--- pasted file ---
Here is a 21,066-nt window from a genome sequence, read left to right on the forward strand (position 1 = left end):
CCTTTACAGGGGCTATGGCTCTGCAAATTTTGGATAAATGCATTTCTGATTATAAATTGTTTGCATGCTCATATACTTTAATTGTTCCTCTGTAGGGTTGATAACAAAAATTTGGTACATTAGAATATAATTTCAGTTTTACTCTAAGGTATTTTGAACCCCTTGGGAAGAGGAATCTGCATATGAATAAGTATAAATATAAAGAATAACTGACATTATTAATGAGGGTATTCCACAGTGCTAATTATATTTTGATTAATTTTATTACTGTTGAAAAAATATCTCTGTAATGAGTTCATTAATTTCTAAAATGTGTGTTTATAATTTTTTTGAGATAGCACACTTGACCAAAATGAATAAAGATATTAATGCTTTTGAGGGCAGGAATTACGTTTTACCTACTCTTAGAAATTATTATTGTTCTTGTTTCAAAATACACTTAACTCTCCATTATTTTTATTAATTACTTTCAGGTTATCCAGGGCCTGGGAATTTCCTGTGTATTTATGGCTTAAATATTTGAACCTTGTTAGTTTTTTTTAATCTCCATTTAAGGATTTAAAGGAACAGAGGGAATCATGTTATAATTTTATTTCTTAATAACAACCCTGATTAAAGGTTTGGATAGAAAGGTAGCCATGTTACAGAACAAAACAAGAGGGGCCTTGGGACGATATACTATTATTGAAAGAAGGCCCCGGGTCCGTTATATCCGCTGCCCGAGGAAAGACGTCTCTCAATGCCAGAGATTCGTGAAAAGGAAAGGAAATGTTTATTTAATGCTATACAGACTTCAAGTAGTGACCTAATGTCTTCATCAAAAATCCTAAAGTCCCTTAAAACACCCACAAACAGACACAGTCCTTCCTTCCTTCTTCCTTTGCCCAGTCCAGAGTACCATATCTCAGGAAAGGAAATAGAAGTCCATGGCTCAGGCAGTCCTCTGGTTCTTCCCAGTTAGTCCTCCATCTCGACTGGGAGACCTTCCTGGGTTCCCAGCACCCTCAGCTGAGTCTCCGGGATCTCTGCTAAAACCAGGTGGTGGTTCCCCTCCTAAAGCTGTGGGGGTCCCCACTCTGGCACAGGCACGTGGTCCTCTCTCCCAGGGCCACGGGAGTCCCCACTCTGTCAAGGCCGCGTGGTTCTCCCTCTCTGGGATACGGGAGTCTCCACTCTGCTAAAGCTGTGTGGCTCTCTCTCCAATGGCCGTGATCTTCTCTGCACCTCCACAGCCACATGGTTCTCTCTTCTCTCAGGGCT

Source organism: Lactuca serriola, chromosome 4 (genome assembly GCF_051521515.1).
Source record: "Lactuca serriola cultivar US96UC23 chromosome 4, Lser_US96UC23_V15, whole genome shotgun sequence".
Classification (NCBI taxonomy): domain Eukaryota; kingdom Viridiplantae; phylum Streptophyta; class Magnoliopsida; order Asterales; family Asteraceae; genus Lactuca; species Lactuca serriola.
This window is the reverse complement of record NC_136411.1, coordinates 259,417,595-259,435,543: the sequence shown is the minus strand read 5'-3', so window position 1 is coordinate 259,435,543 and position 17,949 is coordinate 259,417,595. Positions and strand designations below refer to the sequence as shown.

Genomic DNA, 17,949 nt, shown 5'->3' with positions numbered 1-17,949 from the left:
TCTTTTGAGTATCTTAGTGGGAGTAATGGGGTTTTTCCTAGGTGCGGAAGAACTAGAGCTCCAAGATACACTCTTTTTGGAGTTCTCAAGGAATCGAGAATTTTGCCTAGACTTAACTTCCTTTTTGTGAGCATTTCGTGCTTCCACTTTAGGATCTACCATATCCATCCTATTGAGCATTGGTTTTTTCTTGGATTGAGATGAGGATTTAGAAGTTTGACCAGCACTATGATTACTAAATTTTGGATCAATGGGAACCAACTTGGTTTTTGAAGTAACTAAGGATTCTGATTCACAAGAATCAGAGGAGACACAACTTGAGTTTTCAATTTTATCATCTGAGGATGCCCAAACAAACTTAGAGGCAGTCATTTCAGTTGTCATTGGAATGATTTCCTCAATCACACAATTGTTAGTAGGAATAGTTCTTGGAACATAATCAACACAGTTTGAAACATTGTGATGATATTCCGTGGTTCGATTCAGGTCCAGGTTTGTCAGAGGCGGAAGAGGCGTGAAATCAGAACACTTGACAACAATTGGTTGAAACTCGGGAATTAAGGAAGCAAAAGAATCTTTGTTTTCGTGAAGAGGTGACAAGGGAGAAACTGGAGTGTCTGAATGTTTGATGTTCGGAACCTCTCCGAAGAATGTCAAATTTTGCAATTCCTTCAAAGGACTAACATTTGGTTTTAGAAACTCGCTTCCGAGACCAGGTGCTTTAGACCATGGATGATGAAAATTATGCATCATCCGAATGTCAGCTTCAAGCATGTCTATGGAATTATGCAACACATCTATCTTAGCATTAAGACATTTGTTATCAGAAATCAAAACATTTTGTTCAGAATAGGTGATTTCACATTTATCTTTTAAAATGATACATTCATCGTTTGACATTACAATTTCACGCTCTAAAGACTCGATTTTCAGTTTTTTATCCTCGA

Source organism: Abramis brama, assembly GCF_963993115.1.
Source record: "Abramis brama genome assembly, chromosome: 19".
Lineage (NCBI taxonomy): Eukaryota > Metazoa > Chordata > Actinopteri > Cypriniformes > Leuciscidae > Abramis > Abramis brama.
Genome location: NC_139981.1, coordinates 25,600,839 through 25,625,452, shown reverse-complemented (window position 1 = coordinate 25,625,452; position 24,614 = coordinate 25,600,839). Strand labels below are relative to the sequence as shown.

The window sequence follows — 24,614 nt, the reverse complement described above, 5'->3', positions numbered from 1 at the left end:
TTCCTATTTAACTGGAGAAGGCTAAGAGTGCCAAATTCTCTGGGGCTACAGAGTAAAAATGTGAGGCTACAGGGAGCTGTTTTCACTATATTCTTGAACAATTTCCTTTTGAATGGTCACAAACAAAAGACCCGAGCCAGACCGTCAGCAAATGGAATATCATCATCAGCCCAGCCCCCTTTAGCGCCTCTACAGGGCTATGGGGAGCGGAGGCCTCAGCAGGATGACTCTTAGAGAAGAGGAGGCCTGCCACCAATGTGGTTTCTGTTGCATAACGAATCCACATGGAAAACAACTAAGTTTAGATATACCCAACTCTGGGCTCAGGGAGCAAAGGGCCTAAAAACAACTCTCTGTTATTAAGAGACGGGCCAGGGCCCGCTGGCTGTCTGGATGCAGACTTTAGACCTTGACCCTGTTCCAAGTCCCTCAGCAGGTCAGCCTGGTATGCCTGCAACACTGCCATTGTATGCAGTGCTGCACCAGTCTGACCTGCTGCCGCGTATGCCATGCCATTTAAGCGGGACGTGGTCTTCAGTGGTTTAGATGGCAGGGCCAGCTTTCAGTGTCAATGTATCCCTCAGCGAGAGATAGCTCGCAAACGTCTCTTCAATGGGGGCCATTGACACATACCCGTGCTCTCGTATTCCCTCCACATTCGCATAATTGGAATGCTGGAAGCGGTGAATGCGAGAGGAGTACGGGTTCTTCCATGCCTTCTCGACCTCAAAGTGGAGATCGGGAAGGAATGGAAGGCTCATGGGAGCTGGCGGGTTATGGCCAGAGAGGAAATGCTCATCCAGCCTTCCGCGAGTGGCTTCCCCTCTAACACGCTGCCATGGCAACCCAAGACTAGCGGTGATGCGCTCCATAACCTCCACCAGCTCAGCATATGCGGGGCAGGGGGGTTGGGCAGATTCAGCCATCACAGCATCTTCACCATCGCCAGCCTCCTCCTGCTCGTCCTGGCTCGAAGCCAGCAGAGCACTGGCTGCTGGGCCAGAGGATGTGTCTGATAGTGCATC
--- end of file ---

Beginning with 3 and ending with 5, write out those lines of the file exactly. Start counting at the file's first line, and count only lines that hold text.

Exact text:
Source organism: Lactuca serriola, chromosome 4 (genome assembly GCF_051521515.1).
Source record: "Lactuca serriola cultivar US96UC23 chromosome 4, Lser_US96UC23_V15, whole genome shotgun sequence".
Classification (NCBI taxonomy): domain Eukaryota; kingdom Viridiplantae; phylum Streptophyta; class Magnoliopsida; order Asterales; family Asteraceae; genus Lactuca; species Lactuca serriola.